SYDNEY: From stem cells and protons to Neanderthals and the Moon. Here are the top 10 science stories of 2010, as chosen by the editors at COSMOS.
Scientists found a way to turn adult skin cells directly into nerve cells. This means regenerative medicine is still a possibility without the need for embryonic stem cells.
Vaccination rates are dropping in Australia and around the world. It’s a scary thought, but it’s made worse by the fact that many anti-vaccination groups use poor science as their evidence. The Lancet should have retracted the paper much earlier, but it’s better late than never.
In July, scientists lobbed a bombshell into the world of sub-atomic theory by reporting that a primary building block of the visible universe, the proton, is smaller than previously thought. The revised measurements shave 4% off the particle’s radius.
Controlled nuclear fusion has long been imagined as a limitless, carbon-free and radioactive-waste source, it could lead to the development, by around 2035, of huge electric generators powered by fusion. Replicating the scorching temperatures and intense pressures of this process in a controlled, measurable way was one of the biggest obstacles to replicating fusion. In January, a team at the U.S. National Ignition Facility in California proved it is possible.
Oh, wait, no it didn’t.
In a hyped-up press release at the start of December, NASA announced they’d discovered something “that will impact the search for evidence of extraterrestrial life” … and sent the blogosphere into a tail-chasing frenzy. Suggestions included microbes on the Red Planet, photosynthesis on Titan, or perhaps even bacteria on an asteroid.
It was none of that – but NASA had discovered a bacteria that could eat arsenic and even go so far as to incorporate some of it into its DNA.
5. THE MOON IS LITERALLY COVERED IN WATER
In September 2009, scientists overturned the long accepted view that lunar soil is dry. They had found, bound up in minerals, great quantities of water on the surface of the Moon. In March 2010, researchers discovered ice on the North Pole, though researchers were not sure how much. Estimates kept growing, until researchers could determine how thick the ice sheets – and it looks like it could tally in the billions of tonnes of water – in ice sheets and bound up in minerals.
To think just a year ago the Moon was supposedly dry. The discovery improves the prospects of future colonisation on or trips to the Moon.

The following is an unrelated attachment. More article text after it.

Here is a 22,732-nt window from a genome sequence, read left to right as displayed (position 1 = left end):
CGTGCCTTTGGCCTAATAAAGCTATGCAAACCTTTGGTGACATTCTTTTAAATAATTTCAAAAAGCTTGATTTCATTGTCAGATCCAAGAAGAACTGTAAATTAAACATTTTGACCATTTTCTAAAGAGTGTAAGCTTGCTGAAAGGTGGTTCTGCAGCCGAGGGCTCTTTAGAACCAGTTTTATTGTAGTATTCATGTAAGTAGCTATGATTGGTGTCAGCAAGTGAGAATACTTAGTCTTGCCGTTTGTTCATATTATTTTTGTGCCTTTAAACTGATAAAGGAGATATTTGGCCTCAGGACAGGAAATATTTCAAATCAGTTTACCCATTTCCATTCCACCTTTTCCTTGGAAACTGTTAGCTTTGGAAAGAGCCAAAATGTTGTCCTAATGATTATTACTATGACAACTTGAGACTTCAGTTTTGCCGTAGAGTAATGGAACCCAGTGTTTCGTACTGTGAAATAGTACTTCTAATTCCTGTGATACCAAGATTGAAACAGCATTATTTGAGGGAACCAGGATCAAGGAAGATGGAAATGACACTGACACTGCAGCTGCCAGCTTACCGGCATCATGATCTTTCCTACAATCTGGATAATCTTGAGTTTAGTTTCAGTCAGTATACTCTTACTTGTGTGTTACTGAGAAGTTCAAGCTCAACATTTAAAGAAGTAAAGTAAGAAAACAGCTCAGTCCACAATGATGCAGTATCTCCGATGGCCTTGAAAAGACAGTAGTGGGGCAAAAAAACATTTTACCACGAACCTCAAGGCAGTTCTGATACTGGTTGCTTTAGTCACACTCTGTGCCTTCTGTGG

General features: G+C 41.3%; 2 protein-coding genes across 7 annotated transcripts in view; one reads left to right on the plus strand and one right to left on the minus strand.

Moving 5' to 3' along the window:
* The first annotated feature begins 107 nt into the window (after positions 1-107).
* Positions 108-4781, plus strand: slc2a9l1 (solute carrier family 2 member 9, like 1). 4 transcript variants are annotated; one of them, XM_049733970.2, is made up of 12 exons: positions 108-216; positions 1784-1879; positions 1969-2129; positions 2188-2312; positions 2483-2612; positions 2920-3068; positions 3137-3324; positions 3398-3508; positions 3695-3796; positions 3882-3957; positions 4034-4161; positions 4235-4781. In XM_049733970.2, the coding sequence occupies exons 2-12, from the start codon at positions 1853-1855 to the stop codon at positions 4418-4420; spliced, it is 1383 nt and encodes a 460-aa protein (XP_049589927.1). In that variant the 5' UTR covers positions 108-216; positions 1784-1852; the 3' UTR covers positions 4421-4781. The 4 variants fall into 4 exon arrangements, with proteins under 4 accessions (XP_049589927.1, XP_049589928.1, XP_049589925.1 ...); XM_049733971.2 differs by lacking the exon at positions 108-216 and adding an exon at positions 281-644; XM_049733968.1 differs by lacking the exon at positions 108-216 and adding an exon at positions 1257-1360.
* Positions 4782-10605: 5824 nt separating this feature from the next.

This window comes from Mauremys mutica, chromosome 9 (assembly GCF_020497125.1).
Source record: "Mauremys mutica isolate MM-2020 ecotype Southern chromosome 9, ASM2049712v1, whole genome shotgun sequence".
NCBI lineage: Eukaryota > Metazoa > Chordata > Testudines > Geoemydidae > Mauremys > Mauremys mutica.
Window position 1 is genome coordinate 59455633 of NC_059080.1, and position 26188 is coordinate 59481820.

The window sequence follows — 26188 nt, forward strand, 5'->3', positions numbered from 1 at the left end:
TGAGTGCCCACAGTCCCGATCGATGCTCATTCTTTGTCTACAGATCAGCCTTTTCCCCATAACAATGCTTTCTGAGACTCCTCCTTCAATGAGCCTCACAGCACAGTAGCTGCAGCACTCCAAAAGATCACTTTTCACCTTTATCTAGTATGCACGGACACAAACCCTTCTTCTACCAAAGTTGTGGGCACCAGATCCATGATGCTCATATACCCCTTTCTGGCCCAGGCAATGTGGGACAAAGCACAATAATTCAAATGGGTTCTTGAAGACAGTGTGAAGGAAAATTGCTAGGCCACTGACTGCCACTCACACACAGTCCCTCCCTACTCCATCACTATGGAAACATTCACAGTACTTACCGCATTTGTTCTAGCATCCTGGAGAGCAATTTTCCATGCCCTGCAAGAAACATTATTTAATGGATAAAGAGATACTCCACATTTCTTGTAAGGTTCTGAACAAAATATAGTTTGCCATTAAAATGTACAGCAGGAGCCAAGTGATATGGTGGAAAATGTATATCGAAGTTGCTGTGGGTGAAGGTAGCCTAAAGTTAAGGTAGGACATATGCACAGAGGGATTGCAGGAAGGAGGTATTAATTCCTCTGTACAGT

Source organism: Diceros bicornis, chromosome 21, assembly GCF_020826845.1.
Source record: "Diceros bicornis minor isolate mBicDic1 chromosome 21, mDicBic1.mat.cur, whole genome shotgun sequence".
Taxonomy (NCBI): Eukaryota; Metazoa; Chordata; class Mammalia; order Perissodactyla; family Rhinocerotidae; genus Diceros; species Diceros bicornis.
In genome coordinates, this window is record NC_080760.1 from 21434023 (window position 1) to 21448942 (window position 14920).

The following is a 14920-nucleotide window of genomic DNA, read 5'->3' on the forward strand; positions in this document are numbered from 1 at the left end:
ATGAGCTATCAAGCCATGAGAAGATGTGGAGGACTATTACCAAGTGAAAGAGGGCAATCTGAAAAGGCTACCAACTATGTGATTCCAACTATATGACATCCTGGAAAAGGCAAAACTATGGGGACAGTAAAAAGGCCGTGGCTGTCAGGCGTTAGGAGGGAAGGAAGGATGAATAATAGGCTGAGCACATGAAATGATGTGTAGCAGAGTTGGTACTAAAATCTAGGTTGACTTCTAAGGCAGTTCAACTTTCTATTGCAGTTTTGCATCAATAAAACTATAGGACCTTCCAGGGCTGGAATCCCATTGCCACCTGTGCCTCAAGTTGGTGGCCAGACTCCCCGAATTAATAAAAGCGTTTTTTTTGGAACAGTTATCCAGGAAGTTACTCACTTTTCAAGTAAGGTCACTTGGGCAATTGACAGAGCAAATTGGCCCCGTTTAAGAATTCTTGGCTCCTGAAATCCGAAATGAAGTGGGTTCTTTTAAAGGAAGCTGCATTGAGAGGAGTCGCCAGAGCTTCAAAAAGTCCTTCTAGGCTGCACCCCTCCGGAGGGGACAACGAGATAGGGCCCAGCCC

A 10-year-long project of what lives in our oceans involved more than 2,700 scientists, 670 institutions, more than 540 expeditions and around 9,000 days at sea. Nearly 30 million observations of 120,000 species were made.
In October, the researchers involved announced all their results, which included the fact that 90% of marine life is microbial – with the equivalent of 35 elephants for every living person – and that around 40% of plankton, at the bottom of the ocean food chain, has disappeared in the last 30 years
Using small amounts of bone powder from three 40,000-year-old Neanderthal individuals found in a cave in Croatia, researchers built 60% of the Neanderthal genome, enough to announce in May that the genome is complete.
The genome revealed that as humans migrated out of Africa 100,000 to 50,000 years ago, some individuals interbred with Neanderthals – a short, stocky hominid species that became extinct around 30,000 years ago. As a result, some genetic sequences can be found in all non-African humans
About the size of a car, the Japanese probe Hayabusa blasted off in 2003 with the asteroid Itokawa in sight. It was an epic trip, marked by several failures. At one stage the probe lost contact with Earth for seven weeks, a glitch that added three years to its space voyage.
It made a pinpoint landing in 2005 on the potato-shaped, revolving asteroid, but an attempt to fire a pellet to whirl up dust failed, casting doubt on whether the probe had collected any extraterrestrial material.
The Hayabusa probe returned to Earth this year, in a spectacular light show over the Australian outback. In November, they announced that they had 1,500 particles, most of which were from the asteroid.
In May, Craig Venter announced in the journal Science that had created synthetic life. He worked with just a single cell, the world’s smallest known simple organism, inserting a synthetic genome. The bacteria created the proteins from the blueprint in the genome, going about its daily life as a normal bacterial cell would.
What he’s done is give birth to a whole range of new industrial processes – there will soon be cheaper, more efficient ways to produce everything from vaccines and pharmaceutical products to better biofuel. In fact, in a joint venture with ExxonMobil, Venter opened a test facility in July 2010 to grow algae to be used a biofuel.